Saturday, September 6, 2014

Inhospitable Beauty

Acidic lakes can form in volcano craters because of volcanic gases creating a stunning, but inhospitable environment.
Never say there is nothing beautiful in the world anymore. There is always something to make you wonder in the shape of a tree, the trembling of a leaf.
Albert Schweitzer
Kawah Ijen

The turquoise-colored lake in the crater of the Kawah Ijen volcano appears serene but the water has a prohibitively acidic pH of 0.3 because of an influx of sulfuric gas from the volcano. For comparison, the pH of pure drinking water is 7 (neutral), while the pH of lemon juice is 3.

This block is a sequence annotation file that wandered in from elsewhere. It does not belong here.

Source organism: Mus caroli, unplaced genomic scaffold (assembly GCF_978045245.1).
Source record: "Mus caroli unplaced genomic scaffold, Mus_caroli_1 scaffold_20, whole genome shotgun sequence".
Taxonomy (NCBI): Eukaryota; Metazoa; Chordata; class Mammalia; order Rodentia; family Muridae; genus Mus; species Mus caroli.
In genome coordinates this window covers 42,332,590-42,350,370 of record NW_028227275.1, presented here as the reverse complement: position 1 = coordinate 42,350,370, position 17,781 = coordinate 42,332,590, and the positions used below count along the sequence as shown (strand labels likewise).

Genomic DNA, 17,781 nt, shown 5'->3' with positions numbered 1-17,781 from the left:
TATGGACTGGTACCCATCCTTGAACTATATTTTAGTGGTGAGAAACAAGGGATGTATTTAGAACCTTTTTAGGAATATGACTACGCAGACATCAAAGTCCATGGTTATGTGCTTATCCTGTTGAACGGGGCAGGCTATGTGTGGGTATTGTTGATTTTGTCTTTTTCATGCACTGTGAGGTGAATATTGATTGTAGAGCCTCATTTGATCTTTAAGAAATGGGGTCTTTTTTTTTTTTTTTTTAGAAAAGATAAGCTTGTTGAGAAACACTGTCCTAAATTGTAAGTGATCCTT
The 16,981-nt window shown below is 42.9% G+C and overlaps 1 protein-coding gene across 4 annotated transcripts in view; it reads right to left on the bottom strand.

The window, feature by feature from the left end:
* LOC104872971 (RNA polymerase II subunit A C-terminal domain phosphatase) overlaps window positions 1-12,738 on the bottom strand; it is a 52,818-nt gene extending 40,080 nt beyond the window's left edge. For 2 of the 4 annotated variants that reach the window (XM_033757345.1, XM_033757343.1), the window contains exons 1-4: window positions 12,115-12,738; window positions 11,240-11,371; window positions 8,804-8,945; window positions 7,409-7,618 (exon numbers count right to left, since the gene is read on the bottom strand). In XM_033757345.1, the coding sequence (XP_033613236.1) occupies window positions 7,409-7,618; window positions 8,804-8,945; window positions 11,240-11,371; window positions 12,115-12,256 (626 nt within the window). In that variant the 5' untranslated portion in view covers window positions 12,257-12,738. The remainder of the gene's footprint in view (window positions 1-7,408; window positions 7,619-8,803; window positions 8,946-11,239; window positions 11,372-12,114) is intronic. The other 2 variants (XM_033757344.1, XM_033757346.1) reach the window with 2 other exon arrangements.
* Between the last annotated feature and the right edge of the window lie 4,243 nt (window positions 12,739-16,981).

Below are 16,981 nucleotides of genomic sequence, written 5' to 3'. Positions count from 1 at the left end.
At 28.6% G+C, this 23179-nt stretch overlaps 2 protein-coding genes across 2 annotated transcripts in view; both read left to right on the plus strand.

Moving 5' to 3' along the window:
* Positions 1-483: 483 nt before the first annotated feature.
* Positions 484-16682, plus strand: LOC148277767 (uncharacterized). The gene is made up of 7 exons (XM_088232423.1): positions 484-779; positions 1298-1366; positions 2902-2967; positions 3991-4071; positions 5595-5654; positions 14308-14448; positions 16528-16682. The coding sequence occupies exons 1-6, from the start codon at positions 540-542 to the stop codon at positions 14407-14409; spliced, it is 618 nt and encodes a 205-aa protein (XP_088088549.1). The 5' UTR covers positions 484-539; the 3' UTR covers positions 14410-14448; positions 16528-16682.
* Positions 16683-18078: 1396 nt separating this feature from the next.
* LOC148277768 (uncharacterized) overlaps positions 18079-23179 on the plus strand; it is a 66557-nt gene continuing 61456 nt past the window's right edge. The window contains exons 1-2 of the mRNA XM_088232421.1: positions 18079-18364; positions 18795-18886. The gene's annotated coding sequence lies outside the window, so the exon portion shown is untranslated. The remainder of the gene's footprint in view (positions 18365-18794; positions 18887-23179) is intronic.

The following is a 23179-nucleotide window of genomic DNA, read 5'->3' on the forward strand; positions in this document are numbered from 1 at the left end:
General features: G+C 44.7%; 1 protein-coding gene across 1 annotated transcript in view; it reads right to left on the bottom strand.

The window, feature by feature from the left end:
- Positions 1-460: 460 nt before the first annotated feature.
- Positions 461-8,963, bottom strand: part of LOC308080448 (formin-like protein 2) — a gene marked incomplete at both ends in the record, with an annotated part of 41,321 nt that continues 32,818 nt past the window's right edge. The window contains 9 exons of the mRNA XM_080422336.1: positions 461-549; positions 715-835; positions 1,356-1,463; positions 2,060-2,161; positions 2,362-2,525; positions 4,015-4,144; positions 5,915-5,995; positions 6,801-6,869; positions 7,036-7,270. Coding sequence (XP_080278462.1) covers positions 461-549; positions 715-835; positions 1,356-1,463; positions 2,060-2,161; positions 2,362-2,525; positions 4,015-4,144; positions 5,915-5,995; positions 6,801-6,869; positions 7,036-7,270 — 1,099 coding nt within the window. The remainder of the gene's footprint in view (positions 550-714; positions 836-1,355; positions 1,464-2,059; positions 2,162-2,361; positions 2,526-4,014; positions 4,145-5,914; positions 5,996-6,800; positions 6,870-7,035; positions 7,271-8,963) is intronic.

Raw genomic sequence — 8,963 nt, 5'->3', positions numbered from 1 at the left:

Acidic lake in Kawah Ijen crater

The Kawah Ijen crater lake the world's largest acidic lake.
Each volcano is an independent machine—nay, each vent and monticule is for the time being engaged in its own peculiar business, cooking as it were its special dish, which in due time is to be separately served.
Clarence Dutton
Kawah Ijen at Night

At night, a blue glow emanates from the cracks in the Kawah Ijen volcano where sulfuric gases are emitted. Sulfuric gas escapes from the subsurface under high pressure and temperatures up to 1,112°F (600°C).

Blue flame of sulfuric gases igniting in the Kawah Ijen crater.
Photograph by Oliver Gunewald

The super-heated stream of sulphuric gas ignites when exposed to atmospheric oxygen causing the intense blue flames observed at night.
At times our own light goes out and is rekindled by a spark from another person. Each of us has cause to think with deep gratitude of those who have lighted the flame within us.
Albert Schweitzer